Sunday, 19 November 2017
STAFF and volunteers from the Sue Ryder hospice at Nettlebed held a bucket collection and gave out information leaflets to shoppers in Henley market place on Friday.
Among them was volunteer Chrissie Phillips-Tilbury, of Woodlands Road, Sonning Common, who lost her husband Michael 15 months ago.
The couple both wished for him to die at home and Sue Ryder made it possible by providing practical care as well as counselling and emotional support. Mrs Phillips-Tilbury said: “Many people don’t realise that the support is there for people to die at home if they want. It’s so precious and important to be able to have that.
“Every time the Sue Ryder carers or nurses visited, they were just as concerned with my welfare as my husband’s and wanted to make sure I was well. I’m now very passionate about making sure that people are fully aware of the help they can get.” The hospice has a 12-bed inpatient unit and runs a seven-day community nursing service plus a day hospice offering practical help, complementary treatments and therapeutic activities like arts and crafts workshops.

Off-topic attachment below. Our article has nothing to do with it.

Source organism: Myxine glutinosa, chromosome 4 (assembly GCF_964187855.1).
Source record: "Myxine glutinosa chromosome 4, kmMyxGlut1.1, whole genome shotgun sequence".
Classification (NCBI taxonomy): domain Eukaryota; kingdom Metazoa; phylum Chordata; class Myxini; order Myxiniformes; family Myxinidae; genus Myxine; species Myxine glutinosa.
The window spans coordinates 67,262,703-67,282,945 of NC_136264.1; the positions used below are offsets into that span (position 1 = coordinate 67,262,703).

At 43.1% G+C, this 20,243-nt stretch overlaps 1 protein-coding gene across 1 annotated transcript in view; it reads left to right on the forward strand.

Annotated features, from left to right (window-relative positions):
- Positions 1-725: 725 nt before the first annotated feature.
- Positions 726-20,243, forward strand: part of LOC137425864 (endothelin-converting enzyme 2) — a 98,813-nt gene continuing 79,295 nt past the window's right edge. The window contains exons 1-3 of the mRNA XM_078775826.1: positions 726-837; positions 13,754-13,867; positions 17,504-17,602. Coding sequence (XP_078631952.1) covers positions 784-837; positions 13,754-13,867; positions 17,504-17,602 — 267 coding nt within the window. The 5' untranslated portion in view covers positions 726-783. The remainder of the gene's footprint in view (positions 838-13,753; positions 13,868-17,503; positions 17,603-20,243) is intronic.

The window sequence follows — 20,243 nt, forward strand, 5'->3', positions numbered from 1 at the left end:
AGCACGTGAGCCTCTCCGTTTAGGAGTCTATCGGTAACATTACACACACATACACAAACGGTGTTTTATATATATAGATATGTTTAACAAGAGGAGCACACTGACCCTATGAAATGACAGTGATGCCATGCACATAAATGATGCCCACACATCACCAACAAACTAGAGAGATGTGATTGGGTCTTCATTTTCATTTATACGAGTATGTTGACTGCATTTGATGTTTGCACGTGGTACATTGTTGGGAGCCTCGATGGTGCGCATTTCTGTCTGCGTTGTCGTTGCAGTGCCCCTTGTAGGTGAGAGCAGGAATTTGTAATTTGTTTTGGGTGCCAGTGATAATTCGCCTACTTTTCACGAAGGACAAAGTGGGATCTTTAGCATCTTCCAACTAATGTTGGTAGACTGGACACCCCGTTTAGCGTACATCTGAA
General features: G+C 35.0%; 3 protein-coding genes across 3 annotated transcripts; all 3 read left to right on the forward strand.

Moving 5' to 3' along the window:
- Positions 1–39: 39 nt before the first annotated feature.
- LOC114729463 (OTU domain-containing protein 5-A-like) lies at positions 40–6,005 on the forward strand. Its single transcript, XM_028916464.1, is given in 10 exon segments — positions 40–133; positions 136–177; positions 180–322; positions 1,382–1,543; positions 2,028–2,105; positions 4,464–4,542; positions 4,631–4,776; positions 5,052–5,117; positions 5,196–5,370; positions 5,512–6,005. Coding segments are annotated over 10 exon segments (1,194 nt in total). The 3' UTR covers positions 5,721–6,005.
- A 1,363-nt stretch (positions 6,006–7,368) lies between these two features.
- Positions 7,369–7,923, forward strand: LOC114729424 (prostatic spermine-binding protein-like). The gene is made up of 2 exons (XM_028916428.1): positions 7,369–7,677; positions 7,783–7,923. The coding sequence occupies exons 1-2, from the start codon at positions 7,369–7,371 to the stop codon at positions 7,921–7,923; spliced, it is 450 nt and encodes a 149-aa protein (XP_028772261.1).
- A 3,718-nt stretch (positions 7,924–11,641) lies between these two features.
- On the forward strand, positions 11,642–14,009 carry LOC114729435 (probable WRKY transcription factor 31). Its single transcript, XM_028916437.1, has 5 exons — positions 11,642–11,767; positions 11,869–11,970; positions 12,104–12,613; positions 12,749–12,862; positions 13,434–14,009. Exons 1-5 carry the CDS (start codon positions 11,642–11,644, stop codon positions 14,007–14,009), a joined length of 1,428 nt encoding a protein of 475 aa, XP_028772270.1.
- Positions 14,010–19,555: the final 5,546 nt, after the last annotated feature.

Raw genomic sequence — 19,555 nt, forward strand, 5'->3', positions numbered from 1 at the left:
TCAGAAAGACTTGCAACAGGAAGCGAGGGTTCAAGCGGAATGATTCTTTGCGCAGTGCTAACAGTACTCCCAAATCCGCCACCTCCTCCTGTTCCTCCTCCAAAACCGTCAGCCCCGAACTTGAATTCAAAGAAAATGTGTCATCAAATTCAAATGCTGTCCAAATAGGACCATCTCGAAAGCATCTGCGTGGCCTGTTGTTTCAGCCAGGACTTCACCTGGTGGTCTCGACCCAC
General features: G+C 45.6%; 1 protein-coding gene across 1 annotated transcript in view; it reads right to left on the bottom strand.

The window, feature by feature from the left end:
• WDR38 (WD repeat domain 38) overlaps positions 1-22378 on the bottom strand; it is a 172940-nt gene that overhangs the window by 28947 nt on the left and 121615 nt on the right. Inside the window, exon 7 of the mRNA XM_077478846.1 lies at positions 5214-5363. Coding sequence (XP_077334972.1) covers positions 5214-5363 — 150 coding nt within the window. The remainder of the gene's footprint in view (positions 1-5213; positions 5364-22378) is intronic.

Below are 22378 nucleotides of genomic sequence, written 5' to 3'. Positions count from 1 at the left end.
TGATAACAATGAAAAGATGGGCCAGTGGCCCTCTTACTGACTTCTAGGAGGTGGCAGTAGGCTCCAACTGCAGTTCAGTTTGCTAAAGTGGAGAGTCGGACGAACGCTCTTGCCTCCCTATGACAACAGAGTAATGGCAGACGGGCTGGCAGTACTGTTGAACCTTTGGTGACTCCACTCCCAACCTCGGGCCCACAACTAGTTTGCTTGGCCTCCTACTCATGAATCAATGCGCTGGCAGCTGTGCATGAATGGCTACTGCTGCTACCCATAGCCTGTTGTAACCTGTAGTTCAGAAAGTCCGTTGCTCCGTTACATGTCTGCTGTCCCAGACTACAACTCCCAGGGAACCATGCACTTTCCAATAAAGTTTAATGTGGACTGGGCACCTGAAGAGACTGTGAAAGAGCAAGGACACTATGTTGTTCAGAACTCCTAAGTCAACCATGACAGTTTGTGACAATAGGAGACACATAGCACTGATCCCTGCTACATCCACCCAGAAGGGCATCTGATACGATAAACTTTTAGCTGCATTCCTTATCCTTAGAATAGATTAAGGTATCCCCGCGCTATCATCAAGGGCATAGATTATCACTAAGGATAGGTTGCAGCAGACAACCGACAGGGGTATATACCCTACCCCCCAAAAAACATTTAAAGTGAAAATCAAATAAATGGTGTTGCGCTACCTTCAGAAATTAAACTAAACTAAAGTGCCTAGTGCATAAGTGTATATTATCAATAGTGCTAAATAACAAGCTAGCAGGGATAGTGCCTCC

Senior fund-raiser Gemma Wise said: “We’ve been developing our day hospice and community care services over the past year and want people to know that they can have palliative care at home.”
18 October 2017
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